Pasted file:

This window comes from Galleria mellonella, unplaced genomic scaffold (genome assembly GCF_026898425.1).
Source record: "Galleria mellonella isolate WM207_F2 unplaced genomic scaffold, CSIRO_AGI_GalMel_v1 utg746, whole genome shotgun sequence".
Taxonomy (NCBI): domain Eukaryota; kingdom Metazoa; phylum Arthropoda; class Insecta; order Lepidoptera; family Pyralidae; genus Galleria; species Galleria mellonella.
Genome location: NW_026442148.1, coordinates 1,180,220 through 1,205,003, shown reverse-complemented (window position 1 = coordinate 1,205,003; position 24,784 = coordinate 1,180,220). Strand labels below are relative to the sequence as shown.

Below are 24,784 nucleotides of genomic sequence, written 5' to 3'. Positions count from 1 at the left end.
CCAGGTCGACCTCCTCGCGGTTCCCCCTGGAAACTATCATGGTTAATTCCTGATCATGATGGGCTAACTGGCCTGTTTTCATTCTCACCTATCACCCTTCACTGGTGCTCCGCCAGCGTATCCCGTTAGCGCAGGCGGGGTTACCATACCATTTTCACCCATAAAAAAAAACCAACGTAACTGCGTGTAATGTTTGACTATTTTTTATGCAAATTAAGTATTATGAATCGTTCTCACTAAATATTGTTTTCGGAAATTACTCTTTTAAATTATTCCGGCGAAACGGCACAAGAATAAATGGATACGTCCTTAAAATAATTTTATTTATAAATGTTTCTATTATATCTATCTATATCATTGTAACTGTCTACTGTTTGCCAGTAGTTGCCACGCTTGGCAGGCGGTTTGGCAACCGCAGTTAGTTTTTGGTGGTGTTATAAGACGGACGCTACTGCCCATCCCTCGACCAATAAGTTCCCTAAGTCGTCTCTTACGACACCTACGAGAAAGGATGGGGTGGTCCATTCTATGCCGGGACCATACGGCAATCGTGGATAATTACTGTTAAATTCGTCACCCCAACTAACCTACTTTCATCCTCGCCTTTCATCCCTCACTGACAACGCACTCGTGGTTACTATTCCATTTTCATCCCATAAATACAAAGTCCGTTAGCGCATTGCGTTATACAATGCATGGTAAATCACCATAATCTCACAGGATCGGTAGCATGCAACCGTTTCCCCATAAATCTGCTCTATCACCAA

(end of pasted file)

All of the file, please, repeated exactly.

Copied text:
This window comes from Galleria mellonella, unplaced genomic scaffold (genome assembly GCF_026898425.1).
Source record: "Galleria mellonella isolate WM207_F2 unplaced genomic scaffold, CSIRO_AGI_GalMel_v1 utg746, whole genome shotgun sequence".
Taxonomy (NCBI): domain Eukaryota; kingdom Metazoa; phylum Arthropoda; class Insecta; order Lepidoptera; family Pyralidae; genus Galleria; species Galleria mellonella.
Genome location: NW_026442148.1, coordinates 1,180,220 through 1,205,003, shown reverse-complemented (window position 1 = coordinate 1,205,003; position 24,784 = coordinate 1,180,220). Strand labels below are relative to the sequence as shown.

Below are 24,784 nucleotides of genomic sequence, written 5' to 3'. Positions count from 1 at the left end.
CCAGGTCGACCTCCTCGCGGTTCCCCCTGGAAACTATCATGGTTAATTCCTGATCATGATGGGCTAACTGGCCTGTTTTCATTCTCACCTATCACCCTTCACTGGTGCTCCGCCAGCGTATCCCGTTAGCGCAGGCGGGGTTACCATACCATTTTCACCCATAAAAAAAAACCAACGTAACTGCGTGTAATGTTTGACTATTTTTTATGCAAATTAAGTATTATGAATCGTTCTCACTAAATATTGTTTTCGGAAATTACTCTTTTAAATTATTCCGGCGAAACGGCACAAGAATAAATGGATACGTCCTTAAAATAATTTTATTTATAAATGTTTCTATTATATCTATCTATATCATTGTAACTGTCTACTGTTTGCCAGTAGTTGCCACGCTTGGCAGGCGGTTTGGCAACCGCAGTTAGTTTTTGGTGGTGTTATAAGACGGACGCTACTGCCCATCCCTCGACCAATAAGTTCCCTAAGTCGTCTCTTACGACACCTACGAGAAAGGATGGGGTGGTCCATTCTATGCCGGGACCATACGGCAATCGTGGATAATTACTGTTAAATTCGTCACCCCAACTAACCTACTTTCATCCTCGCCTTTCATCCCTCACTGACAACGCACTCGTGGTTACTATTCCATTTTCATCCCATAAATACAAAGTCCGTTAGCGCATTGCGTTATACAATGCATGGTAAATCACCATAATCTCACAGGATCGGTAGCATGCAACCGTTTCCCCATAAATCTGCTCTATCACCAA